The program utilizes a two-faceted approach to monitor progress on SLOs. First, each course in the program contains at least one course-embedded performance task designated as a T-LAP (Teaching and Learning Accomplished Practices). These assignment tasks have been designed to enable teacher candidates to demonstrate their ability to synthesize course content and show proficiency with one or more of the four SLOs. Data on student performance on T-LAPs across semesters informs instructor decision-making regarding the effectiveness of course assignments and/or instructional activities.

Second, students create and add to an individual program portfolio each semester as part of each field experience course. They choose artifacts for their portfolio that illustrate each of the SLOs emphasized during that semester and provide written justification for why the artifact demonstrates mastery or developmentally appropriate progress toward mastery on that SLO. Students add to the portfolio across semesters, with new artifacts from courses taken in subsequent semesters. Artifacts for the portfolio can be chosen from assignments completed in their field experience and/or those completed during other teacher preparation courses taken in the same semester. These data enable program faculty to monitor individual student growth over the course of the program as evidenced in their portfolio. The twofaceted approach provides data faculty can use to examine performance data for individual courses within the program, student growth as they progress through the entire program, as well as their growth in specific areas across semesters (e.g., literacy, TESOL, STEM). This data informs the decision-making process for program improvement.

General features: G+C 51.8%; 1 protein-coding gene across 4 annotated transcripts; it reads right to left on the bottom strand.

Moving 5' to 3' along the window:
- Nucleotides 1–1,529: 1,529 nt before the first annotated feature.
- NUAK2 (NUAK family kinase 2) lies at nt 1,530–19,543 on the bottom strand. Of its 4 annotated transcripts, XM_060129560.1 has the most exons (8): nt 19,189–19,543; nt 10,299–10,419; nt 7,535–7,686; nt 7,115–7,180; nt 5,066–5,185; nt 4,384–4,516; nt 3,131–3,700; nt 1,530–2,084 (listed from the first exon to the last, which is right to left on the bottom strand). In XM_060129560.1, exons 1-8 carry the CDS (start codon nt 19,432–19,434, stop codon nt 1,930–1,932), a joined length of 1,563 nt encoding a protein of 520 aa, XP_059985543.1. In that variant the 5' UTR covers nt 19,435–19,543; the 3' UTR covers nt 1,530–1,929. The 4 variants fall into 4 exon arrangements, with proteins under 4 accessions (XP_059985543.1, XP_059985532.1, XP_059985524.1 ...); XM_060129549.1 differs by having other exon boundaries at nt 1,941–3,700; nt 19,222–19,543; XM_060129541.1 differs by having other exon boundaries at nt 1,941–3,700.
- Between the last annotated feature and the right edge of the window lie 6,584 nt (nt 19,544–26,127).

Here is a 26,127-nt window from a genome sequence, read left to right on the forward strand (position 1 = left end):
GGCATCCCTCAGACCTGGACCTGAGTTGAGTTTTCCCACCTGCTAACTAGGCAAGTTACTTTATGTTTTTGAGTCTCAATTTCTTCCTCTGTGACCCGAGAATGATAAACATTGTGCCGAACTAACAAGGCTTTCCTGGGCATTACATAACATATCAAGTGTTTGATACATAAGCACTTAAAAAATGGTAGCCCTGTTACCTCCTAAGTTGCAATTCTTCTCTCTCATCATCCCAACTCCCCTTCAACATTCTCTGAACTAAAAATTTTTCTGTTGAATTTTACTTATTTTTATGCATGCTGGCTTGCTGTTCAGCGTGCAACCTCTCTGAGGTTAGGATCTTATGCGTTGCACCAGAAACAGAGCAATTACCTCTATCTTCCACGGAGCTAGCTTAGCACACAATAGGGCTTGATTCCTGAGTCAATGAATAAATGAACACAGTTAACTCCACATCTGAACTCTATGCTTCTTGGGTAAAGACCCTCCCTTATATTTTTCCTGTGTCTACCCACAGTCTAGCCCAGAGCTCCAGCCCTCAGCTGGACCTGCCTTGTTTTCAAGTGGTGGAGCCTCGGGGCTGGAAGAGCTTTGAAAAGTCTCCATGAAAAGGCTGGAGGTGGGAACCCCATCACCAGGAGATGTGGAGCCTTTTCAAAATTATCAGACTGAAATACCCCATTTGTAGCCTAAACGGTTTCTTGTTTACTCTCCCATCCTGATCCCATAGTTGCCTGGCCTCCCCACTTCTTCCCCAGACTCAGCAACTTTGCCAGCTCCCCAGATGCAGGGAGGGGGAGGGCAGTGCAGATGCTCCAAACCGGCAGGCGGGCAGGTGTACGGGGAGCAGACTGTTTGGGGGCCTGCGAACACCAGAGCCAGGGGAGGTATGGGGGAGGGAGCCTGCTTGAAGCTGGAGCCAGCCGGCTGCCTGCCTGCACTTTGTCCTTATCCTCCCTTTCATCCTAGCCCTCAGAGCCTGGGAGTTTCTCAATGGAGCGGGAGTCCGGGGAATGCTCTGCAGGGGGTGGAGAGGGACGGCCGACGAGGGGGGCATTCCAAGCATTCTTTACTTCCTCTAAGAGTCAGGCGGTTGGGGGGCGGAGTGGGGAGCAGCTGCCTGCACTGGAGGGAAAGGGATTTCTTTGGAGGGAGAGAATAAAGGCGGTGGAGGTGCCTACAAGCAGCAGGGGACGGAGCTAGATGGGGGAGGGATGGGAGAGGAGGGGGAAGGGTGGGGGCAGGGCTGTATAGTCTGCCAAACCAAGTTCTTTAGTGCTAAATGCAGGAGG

The program adopts a developmental perspective to proficiency, thus students at the beginning of their program as first semester juniors are not expected to demonstrate the same level of proficiency on any SLO as students at the end of their program. Furthermore, program faculty have agreed upon which SLOs will be emphasized in each of the three semesters of coursework in the program. Students will be expected to demonstrate mastery of all SLOs at a novice teacher level during student teaching internship. Program faculty have identified T-LAP tasks for each course linked to the SLO that is most associated with the task. The ALC report will include data on selected T-LAP assignments that are aligned with that SLO but will not include data on all of them. When possible, data from coursework and clinical experiences will be included.

Common rubrics associated with each SLO have been created. Performance indicators on those rubrics describe behaviors that might be exhibited by a teacher candidate at various points in the program. Indicator levels range from unsatisfactory, needs improvement, developing, satisfactory, and effective to highly effective. The common rubric enables the program to monitor student progress toward mastery during each semester in their program. It also enables program faculty to determine whether students are progressing in each SLO as they move through the program.